Why do schools increasingly call the police when students get into fights, even verbal confrontations? As a parent and teacher, I am enraged.
By Jacqueline Battiste-Johnson
I first became aware of my middle school’s “new policy” when one of my students told me she had been issued a $65 ticket for fighting. It turns out she had been in a minor incident during which a few punches were thrown. Although the skirmish was quickly broken up and no one was hurt, the police were called.
Last year, there was a dramatic increase in the times the police were called to my school to resolve discipline problems. At the beginning of the year, a squad car was parked outside my classroom window about every two to three days. Before the year’s end, the squad was there an average of four times per week and often more than once a day.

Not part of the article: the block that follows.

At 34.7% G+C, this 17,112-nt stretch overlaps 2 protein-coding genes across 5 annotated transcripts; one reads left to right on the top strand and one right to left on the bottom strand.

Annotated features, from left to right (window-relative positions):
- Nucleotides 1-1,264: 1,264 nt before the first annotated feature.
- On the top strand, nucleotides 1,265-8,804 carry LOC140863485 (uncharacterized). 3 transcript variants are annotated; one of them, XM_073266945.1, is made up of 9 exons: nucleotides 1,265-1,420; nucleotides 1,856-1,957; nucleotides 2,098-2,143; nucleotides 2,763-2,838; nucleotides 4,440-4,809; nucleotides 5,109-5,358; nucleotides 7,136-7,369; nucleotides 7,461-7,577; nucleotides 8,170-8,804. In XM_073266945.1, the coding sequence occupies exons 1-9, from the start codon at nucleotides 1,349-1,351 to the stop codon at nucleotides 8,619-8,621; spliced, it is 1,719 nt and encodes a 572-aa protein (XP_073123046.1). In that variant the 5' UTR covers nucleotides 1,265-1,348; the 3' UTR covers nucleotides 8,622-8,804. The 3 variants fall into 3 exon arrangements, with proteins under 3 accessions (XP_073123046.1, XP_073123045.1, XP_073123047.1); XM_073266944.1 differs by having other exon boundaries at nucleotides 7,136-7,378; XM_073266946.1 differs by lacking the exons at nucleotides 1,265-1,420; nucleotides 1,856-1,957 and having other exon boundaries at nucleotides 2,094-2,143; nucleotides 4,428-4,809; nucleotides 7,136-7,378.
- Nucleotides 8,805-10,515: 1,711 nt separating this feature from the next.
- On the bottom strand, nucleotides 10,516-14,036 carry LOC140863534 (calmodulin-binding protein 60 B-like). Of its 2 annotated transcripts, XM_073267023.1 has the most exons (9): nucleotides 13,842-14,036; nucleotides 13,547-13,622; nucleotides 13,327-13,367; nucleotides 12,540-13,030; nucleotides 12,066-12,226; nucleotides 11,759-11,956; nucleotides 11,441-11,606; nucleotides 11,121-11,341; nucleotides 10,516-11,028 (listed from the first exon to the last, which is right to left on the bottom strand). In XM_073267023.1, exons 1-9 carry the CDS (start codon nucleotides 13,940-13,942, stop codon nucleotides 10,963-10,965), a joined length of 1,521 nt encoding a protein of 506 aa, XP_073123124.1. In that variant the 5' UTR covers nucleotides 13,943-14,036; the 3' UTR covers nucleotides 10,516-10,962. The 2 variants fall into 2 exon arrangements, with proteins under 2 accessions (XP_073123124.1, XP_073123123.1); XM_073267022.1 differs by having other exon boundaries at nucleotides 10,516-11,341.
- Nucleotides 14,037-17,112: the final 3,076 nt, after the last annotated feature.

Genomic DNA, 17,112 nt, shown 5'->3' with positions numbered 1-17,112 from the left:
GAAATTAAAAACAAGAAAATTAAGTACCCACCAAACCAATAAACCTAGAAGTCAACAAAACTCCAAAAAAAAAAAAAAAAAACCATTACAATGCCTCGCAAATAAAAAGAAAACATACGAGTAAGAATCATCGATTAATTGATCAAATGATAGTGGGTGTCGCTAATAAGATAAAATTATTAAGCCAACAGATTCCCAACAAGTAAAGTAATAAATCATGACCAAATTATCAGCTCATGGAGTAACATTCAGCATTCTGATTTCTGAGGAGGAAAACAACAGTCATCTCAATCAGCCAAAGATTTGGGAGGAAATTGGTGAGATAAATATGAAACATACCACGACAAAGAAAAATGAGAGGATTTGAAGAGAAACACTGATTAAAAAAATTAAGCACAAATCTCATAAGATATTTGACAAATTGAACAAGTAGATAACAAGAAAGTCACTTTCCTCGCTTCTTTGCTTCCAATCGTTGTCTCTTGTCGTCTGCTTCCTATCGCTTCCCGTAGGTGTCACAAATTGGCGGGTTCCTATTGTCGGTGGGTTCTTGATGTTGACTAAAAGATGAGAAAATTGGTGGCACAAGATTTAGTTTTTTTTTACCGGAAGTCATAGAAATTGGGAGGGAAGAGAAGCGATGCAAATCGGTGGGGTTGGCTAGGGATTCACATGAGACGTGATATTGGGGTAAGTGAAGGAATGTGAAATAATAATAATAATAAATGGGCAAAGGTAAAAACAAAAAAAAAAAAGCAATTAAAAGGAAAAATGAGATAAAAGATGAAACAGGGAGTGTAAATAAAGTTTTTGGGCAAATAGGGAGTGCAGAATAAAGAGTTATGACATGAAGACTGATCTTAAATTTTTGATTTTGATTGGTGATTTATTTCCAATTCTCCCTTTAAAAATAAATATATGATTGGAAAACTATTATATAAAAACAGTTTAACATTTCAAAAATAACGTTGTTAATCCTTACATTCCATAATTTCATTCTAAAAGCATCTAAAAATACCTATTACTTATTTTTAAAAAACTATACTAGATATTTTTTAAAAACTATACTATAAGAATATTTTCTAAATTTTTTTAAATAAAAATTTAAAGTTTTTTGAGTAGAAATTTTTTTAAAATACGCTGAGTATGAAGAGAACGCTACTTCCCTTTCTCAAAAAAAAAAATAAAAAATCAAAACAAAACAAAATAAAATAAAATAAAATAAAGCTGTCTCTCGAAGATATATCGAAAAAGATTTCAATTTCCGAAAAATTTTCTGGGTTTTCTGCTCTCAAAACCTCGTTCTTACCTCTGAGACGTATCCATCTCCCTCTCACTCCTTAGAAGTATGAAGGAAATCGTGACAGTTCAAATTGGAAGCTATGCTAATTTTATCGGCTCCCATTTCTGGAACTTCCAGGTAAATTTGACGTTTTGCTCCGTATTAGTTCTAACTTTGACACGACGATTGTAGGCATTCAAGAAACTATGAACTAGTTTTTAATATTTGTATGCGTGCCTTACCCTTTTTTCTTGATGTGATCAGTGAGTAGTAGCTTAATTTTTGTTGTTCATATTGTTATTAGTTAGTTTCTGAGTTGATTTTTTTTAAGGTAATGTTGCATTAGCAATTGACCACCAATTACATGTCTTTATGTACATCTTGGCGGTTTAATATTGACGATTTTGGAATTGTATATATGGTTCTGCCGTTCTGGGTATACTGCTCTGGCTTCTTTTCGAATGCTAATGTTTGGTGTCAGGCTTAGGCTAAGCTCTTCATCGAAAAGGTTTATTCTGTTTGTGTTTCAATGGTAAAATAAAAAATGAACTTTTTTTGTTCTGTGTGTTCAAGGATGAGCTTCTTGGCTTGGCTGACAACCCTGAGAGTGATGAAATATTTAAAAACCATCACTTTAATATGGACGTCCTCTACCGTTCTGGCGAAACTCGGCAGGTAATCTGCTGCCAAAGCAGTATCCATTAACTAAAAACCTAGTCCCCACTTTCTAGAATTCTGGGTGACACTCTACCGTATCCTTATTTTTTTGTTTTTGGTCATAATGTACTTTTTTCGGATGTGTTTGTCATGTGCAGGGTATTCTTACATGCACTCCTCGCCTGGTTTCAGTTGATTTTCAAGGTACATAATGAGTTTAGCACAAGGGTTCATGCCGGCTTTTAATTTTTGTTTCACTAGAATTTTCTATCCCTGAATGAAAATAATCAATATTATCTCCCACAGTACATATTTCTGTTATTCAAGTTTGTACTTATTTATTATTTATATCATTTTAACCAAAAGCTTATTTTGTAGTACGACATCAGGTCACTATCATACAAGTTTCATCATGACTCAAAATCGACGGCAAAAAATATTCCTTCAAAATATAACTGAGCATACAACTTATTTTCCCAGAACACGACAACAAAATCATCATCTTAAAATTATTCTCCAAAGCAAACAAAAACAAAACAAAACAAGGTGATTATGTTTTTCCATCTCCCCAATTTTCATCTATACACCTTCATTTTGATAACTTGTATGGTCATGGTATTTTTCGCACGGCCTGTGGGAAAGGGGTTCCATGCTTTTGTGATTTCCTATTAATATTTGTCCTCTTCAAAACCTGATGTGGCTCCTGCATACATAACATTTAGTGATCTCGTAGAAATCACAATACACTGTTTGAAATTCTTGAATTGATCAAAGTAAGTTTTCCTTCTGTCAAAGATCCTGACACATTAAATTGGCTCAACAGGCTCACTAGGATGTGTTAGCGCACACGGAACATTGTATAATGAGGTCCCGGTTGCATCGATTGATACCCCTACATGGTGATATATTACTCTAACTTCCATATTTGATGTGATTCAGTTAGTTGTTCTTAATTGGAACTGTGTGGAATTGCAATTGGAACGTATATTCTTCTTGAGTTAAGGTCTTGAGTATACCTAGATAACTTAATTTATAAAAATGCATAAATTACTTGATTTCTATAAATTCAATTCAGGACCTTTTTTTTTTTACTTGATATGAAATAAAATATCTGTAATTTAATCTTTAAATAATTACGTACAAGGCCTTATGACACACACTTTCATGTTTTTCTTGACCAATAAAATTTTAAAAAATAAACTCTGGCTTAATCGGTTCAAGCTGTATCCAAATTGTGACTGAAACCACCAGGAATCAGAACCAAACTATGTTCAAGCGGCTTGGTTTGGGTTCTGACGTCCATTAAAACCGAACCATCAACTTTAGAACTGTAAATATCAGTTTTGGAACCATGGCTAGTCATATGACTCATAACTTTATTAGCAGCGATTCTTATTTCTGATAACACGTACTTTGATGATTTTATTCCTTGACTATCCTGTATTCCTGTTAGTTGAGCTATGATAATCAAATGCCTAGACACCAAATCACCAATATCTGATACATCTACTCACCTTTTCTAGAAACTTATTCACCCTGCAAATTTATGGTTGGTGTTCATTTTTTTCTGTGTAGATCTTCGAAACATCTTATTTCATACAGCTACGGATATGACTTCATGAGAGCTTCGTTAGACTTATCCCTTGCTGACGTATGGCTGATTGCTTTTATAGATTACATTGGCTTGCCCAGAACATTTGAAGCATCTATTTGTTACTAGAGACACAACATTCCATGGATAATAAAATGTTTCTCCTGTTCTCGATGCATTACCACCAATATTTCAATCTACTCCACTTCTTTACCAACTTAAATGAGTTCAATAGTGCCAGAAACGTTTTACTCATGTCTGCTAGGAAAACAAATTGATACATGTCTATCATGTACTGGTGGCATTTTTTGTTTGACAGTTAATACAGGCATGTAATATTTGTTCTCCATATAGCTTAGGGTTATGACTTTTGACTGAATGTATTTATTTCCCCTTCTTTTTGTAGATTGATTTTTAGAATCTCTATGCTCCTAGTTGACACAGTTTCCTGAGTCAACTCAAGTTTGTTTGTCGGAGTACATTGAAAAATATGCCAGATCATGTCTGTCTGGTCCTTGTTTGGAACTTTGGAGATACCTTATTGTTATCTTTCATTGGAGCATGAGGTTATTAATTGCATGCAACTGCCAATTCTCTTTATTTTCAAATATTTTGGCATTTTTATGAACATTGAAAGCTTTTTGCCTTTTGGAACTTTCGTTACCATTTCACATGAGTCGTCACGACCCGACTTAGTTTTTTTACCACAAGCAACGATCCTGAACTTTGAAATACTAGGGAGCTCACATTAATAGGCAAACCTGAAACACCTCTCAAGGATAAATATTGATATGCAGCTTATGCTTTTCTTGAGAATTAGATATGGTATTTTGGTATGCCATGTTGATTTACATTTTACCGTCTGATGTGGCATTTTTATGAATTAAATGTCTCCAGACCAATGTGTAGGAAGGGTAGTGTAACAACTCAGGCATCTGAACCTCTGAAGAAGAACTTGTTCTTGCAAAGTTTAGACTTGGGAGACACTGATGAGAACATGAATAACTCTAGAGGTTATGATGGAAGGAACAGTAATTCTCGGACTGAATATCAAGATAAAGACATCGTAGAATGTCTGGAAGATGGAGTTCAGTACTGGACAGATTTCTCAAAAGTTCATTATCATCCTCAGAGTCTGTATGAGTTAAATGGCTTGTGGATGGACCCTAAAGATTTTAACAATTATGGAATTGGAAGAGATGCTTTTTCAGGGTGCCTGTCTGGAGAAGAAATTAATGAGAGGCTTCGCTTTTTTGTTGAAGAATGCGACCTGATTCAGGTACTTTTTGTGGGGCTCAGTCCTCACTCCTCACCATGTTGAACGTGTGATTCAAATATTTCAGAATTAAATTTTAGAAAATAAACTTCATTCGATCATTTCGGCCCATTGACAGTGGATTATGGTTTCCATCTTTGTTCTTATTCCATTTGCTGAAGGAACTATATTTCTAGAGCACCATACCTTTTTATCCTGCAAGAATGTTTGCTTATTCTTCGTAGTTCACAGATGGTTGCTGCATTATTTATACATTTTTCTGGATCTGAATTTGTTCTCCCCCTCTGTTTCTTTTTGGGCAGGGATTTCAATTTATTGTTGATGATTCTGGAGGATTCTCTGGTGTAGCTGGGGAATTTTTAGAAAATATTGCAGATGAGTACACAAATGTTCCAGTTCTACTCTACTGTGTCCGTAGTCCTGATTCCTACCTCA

What purpose is served by calling the police every time there’s a confrontation? I’ve asked several administrators how such a policy came to be. I was told that it’s the principal’s discretion to call the police.
At the very least, shouldn’t this policy be mentioned in the district’s booklet on parents, rights, and responsibilities? Shouldn’t parents and students be told the ramifications of being ticketed – that, for example, a student with unpaid fines cannot get a driver’s license?
More importantly, shouldn’t there be a community discussion on a policy with such serious repercussions for kids? I find it hard to believe that we can’t come up with a better alternative – one that doesn’t immediately place school discipline into the hands of the police and, potentially, the criminal justice system.